According to a review in the Sydney Morning Herald following opening night, the production at His Majesty’s Theatre in Perth was very close to perfect. That is certainly how it felt for us.
Act I of this beautiful ballet is set in a village in Germany. A peasant girl, Giselle, falls in love with the disguised Prince Albrecht, who is engaged to a woman from his own social situation. Hilarion, a local lad who loves Giselle, is suspicious of the prince from the start. When he reveals Albrecht’s deception during the peasants’ celebration of the harvest, Giselle goes mad and dies of a broken heart.
Act II takes place at her graveside in the forest.
The Wilis (the spirits of women who have died after being rejected by faithless lovers) chase Hilarion away from the grave. The Wilis dance in the moonlight, dressed in their wedding dresses. Out of revenge, they force any men who come into the forest to dance all night until they collapse and die.
Prince Albrecht, in remorse, brings lilies to Giselle’s grave, and Giselle’s spirit appears to him and forgives him his wrong-doing. However, the Wilis force both men to dance until they reach exhaustion. Hilarion dies, but Giselle’s love helps Albrecht to survive the night. The Wilis fade away as daylight breaks, the lovers make their peace and Giselle returns to her grave in tranquillity, leaving Albrecht alone in his sorrow.
While attending professional ballet may have been outside my usual circle of activities, I am certainly no stranger to other ballet classes and productions.
As a five-year-old over forty years ago, one of my sons insisted on attending ballet classes with a neighbour’s little girl. Many years later, he said that he thought his experience with ballet had been helpful in the development of his considerable skills as an Australian Rules football player.
These days we know that ballet lessons can be useful for football players. Ballet can help to improve their strength, increase flexibility and make them more agile, while providing a mind-body connection and reducing their risk of injury.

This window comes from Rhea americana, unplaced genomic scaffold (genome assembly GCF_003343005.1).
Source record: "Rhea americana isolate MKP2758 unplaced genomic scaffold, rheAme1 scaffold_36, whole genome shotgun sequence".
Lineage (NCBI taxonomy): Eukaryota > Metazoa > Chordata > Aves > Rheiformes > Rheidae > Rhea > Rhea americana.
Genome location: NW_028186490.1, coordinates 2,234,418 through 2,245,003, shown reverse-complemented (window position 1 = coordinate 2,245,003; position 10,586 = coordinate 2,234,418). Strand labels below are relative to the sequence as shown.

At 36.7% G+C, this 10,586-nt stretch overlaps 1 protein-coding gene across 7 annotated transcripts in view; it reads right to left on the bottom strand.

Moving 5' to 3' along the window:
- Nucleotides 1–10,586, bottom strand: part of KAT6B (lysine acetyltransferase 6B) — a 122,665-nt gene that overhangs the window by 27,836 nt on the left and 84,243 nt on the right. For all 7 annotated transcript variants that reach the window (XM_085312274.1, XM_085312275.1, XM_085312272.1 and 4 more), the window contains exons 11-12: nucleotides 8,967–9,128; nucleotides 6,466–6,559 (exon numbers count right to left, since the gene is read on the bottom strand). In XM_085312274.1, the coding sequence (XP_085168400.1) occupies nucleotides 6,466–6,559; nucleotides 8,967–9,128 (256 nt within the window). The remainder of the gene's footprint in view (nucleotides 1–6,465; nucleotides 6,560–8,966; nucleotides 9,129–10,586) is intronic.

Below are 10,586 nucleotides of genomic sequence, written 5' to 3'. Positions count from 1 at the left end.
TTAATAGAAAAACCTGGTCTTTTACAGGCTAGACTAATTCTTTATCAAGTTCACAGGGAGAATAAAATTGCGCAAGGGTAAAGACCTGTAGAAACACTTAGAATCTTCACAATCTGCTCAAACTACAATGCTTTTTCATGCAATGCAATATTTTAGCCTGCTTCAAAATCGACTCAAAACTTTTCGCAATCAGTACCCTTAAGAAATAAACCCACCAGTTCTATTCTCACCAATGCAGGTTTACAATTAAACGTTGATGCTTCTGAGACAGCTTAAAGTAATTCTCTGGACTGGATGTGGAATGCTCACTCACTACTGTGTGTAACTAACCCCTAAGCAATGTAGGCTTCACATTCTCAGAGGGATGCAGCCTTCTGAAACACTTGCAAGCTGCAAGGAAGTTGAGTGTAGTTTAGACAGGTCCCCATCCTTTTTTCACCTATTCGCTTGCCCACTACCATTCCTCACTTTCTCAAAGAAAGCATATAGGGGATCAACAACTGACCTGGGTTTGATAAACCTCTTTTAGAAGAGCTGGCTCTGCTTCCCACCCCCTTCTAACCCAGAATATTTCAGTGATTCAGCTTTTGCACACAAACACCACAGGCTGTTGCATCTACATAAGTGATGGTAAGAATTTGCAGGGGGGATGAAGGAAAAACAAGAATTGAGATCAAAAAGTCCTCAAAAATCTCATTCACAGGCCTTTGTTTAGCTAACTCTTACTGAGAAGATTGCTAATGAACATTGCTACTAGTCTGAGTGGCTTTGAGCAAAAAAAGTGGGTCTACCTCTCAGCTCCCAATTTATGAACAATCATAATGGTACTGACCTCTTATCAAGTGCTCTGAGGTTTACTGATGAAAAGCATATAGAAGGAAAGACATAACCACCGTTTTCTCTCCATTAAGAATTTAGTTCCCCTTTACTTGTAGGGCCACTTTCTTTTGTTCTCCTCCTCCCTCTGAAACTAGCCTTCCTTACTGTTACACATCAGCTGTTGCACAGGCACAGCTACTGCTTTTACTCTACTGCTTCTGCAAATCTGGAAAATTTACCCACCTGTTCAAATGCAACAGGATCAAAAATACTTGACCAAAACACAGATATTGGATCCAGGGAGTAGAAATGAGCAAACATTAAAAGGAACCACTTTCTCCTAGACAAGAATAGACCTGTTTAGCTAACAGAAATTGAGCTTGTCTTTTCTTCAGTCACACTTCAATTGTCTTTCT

While our children attended their classes, my neighbour and I also went to jazz ballet lessons, even though we were in our forties. To the tunes of ABBA, and in particular their ‘Dancing Queen’, a group of mums stretched and flexed our muscles and pushed our bodies beyond what we thought we were capable of. Over a year, we got very fit, even if we weren’t particularly skilful dancers.
My jazz ballet days awoke the latent role of dancer deep inside me, and went some way to fulfil one of my thwarted childhood dreams. I was convinced that my mother, for some reason I never fathomed, did not want me to be a ballerina. As a child, I also longed to write. But that is another story.
Five of my granddaughters have learned ballet, beginning when they were little more than babies and continuing into their high-school years. One of my granddaughters, Amelia, still ‘does ballet’ and I look forward her end-of-the-year performance.
I’ve loved watching my grandchildren and their classmates in performances when they were tiny tots dancing ballet steps dressed as flowers, gumnut babies, elves, rabbits and little, often chubby, fairies. It has been a privilege to see these same girls as they grew into graceful ballerinas in a variety of roles.
Now a new cycle has begun. My great-granddaughter, Elizabeth, who has just turned three, became fascinated by ballet after she was taken to a production in which her aunt, Amelia (12) performed.
‘I liked the pink ones,’ Elizabeth told me seriously afterwards.
She, too, is now enrolled in ballet classes.
John and I walked to the Scarborough Recreation Centre on Saturday morning, and met up in the audience with Elizabeth’s parents, Claire-Helen and Bhen Linton.
Saturday morning at the balletIt’s fascinating to watch a class of three-year-olds in pink tutus learning the basic ballet positions and attempting their first simple ballet movements. For some, these are a real challenge, especially when they try to balance on one leg and keep the foot on the floor in the proper position. Some of the children are shy at the beginning, but they all seem to improve each week. Progress from term one to term two has been remarkable as the little girls have gained strength, skills and confidence.
As part of the class, the young teacher blows bubbles to encourage the children to stretch high and catch them; she provides fairy wands and bunches of tinsel that wave like trees or turn into horses’ tails as the girls move across the hall to ‘gallop’ music. She manages with aplomb when baby brothers and sisters crawl across the floor.
Mothers and fathers, younger siblings and an occasional grandparent sit in a row of plastic chairs at the back of the hall. From time to time, one of the dancers breaks ranks and runs back for a reassuring cuddle before returning to the class. Sometimes they stop mid-step to hug each other. They all turn around to make sure their parents are still watching.
I imagine that the cast of the WA Ballet Company’s production of Giselle must have begun their careers in a ballet school similar to this one, somewhere in the world. Perhaps one day, one of these tiny, aspiring ballerinas will take her place in the cast of Giselle, too.